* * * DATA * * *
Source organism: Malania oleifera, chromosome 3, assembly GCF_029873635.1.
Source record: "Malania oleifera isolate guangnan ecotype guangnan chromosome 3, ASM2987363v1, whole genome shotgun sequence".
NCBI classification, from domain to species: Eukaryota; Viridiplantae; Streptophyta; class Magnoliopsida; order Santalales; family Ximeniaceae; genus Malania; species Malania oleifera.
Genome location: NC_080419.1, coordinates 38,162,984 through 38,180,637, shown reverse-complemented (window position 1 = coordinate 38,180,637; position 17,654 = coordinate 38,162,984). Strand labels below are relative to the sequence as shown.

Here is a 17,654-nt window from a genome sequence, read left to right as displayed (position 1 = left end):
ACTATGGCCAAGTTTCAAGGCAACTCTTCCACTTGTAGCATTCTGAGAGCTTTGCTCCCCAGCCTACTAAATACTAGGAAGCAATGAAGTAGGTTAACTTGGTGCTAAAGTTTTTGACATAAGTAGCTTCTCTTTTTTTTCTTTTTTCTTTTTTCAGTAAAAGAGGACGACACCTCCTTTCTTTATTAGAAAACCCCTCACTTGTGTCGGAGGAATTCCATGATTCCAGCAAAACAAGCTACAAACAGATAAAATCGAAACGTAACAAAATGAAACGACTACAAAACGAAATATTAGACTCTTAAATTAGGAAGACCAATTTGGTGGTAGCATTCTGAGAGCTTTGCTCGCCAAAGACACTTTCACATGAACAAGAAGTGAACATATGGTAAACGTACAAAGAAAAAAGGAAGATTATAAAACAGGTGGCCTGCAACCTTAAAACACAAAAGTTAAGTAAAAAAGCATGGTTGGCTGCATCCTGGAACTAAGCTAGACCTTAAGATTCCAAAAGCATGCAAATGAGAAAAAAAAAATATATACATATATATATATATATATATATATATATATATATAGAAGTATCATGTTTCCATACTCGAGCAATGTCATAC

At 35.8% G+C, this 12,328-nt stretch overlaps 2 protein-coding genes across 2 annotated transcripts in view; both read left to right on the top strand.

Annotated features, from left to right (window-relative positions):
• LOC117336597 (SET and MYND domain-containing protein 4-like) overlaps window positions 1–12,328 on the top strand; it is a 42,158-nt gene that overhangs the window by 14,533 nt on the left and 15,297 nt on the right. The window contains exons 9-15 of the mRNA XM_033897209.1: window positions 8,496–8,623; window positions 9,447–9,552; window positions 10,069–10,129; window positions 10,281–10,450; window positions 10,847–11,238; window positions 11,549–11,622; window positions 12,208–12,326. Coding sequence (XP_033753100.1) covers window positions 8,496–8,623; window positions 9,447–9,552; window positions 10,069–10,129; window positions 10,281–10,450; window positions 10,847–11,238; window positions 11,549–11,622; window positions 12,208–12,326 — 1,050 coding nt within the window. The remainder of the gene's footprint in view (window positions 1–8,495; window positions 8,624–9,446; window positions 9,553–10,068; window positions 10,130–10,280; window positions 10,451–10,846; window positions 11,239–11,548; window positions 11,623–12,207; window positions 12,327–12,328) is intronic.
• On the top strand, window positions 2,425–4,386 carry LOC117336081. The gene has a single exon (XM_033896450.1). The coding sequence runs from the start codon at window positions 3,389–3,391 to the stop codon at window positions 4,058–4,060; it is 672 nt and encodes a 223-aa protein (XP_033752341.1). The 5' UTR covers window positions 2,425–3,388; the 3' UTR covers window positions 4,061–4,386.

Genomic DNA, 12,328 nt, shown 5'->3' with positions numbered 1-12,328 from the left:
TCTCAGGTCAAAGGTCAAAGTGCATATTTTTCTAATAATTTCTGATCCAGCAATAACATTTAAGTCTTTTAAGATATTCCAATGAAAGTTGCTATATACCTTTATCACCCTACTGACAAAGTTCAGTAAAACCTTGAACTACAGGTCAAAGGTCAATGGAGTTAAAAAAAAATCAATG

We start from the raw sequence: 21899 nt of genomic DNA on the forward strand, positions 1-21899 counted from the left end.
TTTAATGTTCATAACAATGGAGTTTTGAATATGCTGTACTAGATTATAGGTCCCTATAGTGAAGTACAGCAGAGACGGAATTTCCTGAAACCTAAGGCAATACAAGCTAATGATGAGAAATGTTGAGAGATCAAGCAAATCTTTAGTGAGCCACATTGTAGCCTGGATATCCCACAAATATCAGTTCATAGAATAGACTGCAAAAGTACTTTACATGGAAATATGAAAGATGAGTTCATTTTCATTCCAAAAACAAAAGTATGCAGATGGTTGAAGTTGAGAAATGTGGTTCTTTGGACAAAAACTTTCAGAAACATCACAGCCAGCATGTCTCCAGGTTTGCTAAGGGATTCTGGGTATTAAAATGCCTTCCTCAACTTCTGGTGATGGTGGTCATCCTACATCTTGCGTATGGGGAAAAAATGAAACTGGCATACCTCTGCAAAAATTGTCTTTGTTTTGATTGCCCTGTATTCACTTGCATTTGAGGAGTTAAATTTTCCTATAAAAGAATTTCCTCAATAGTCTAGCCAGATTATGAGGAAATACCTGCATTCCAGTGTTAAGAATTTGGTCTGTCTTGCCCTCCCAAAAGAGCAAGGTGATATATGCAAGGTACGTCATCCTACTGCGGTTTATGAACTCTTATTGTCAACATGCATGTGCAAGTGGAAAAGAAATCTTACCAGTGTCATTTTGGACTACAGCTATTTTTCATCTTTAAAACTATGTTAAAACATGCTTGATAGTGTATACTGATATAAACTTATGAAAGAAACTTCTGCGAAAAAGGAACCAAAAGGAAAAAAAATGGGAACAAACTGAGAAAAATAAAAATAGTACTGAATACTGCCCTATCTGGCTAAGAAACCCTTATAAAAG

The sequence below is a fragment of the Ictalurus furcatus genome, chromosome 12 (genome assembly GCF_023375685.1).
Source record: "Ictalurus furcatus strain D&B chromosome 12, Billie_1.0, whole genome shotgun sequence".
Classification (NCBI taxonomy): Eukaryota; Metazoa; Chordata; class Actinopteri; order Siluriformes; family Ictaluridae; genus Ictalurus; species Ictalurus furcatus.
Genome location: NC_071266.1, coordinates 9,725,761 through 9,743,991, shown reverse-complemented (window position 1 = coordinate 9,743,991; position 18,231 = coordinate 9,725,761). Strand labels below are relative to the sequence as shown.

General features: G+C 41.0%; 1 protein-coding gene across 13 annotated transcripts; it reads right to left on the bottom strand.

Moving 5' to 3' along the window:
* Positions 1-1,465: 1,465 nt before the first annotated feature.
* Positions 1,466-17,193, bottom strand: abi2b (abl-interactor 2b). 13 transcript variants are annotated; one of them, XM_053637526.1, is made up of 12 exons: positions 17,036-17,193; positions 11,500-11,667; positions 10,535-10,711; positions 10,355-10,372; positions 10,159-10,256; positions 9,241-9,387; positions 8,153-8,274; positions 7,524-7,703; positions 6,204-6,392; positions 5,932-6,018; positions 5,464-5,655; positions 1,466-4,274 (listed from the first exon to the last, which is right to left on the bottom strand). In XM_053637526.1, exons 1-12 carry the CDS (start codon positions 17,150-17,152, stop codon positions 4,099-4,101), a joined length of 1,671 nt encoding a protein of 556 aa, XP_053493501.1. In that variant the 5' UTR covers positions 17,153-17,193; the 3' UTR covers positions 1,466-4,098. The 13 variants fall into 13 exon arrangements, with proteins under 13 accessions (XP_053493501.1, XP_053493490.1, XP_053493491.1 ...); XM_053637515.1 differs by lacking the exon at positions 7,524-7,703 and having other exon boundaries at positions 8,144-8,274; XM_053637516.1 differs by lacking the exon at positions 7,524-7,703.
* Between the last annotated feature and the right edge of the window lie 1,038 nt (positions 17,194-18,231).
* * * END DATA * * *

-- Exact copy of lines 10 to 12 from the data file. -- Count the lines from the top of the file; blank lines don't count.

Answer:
• On the top strand, window positions 2,425–4,386 carry LOC117336081. The gene has a single exon (XM_033896450.1). The coding sequence runs from the start codon at window positions 3,389–3,391 to the stop codon at window positions 4,058–4,060; it is 672 nt and encodes a 223-aa protein (XP_033752341.1). The 5' UTR covers window positions 2,425–3,388; the 3' UTR covers window positions 4,061–4,386.

Genomic DNA, 12,328 nt, shown 5'->3' with positions numbered 1-12,328 from the left:
TCTCAGGTCAAAGGTCAAAGTGCATATTTTTCTAATAATTTCTGATCCAGCAATAACATTTAAGTCTTTTAAGATATTCCAATGAAAGTTGCTATATACCTTTATCACCCTACTGACAAAGTTCAGTAAAACCTTGAACTACAGGTCAAAGGTCAATGGAGTTAAAAAAAAATCAATG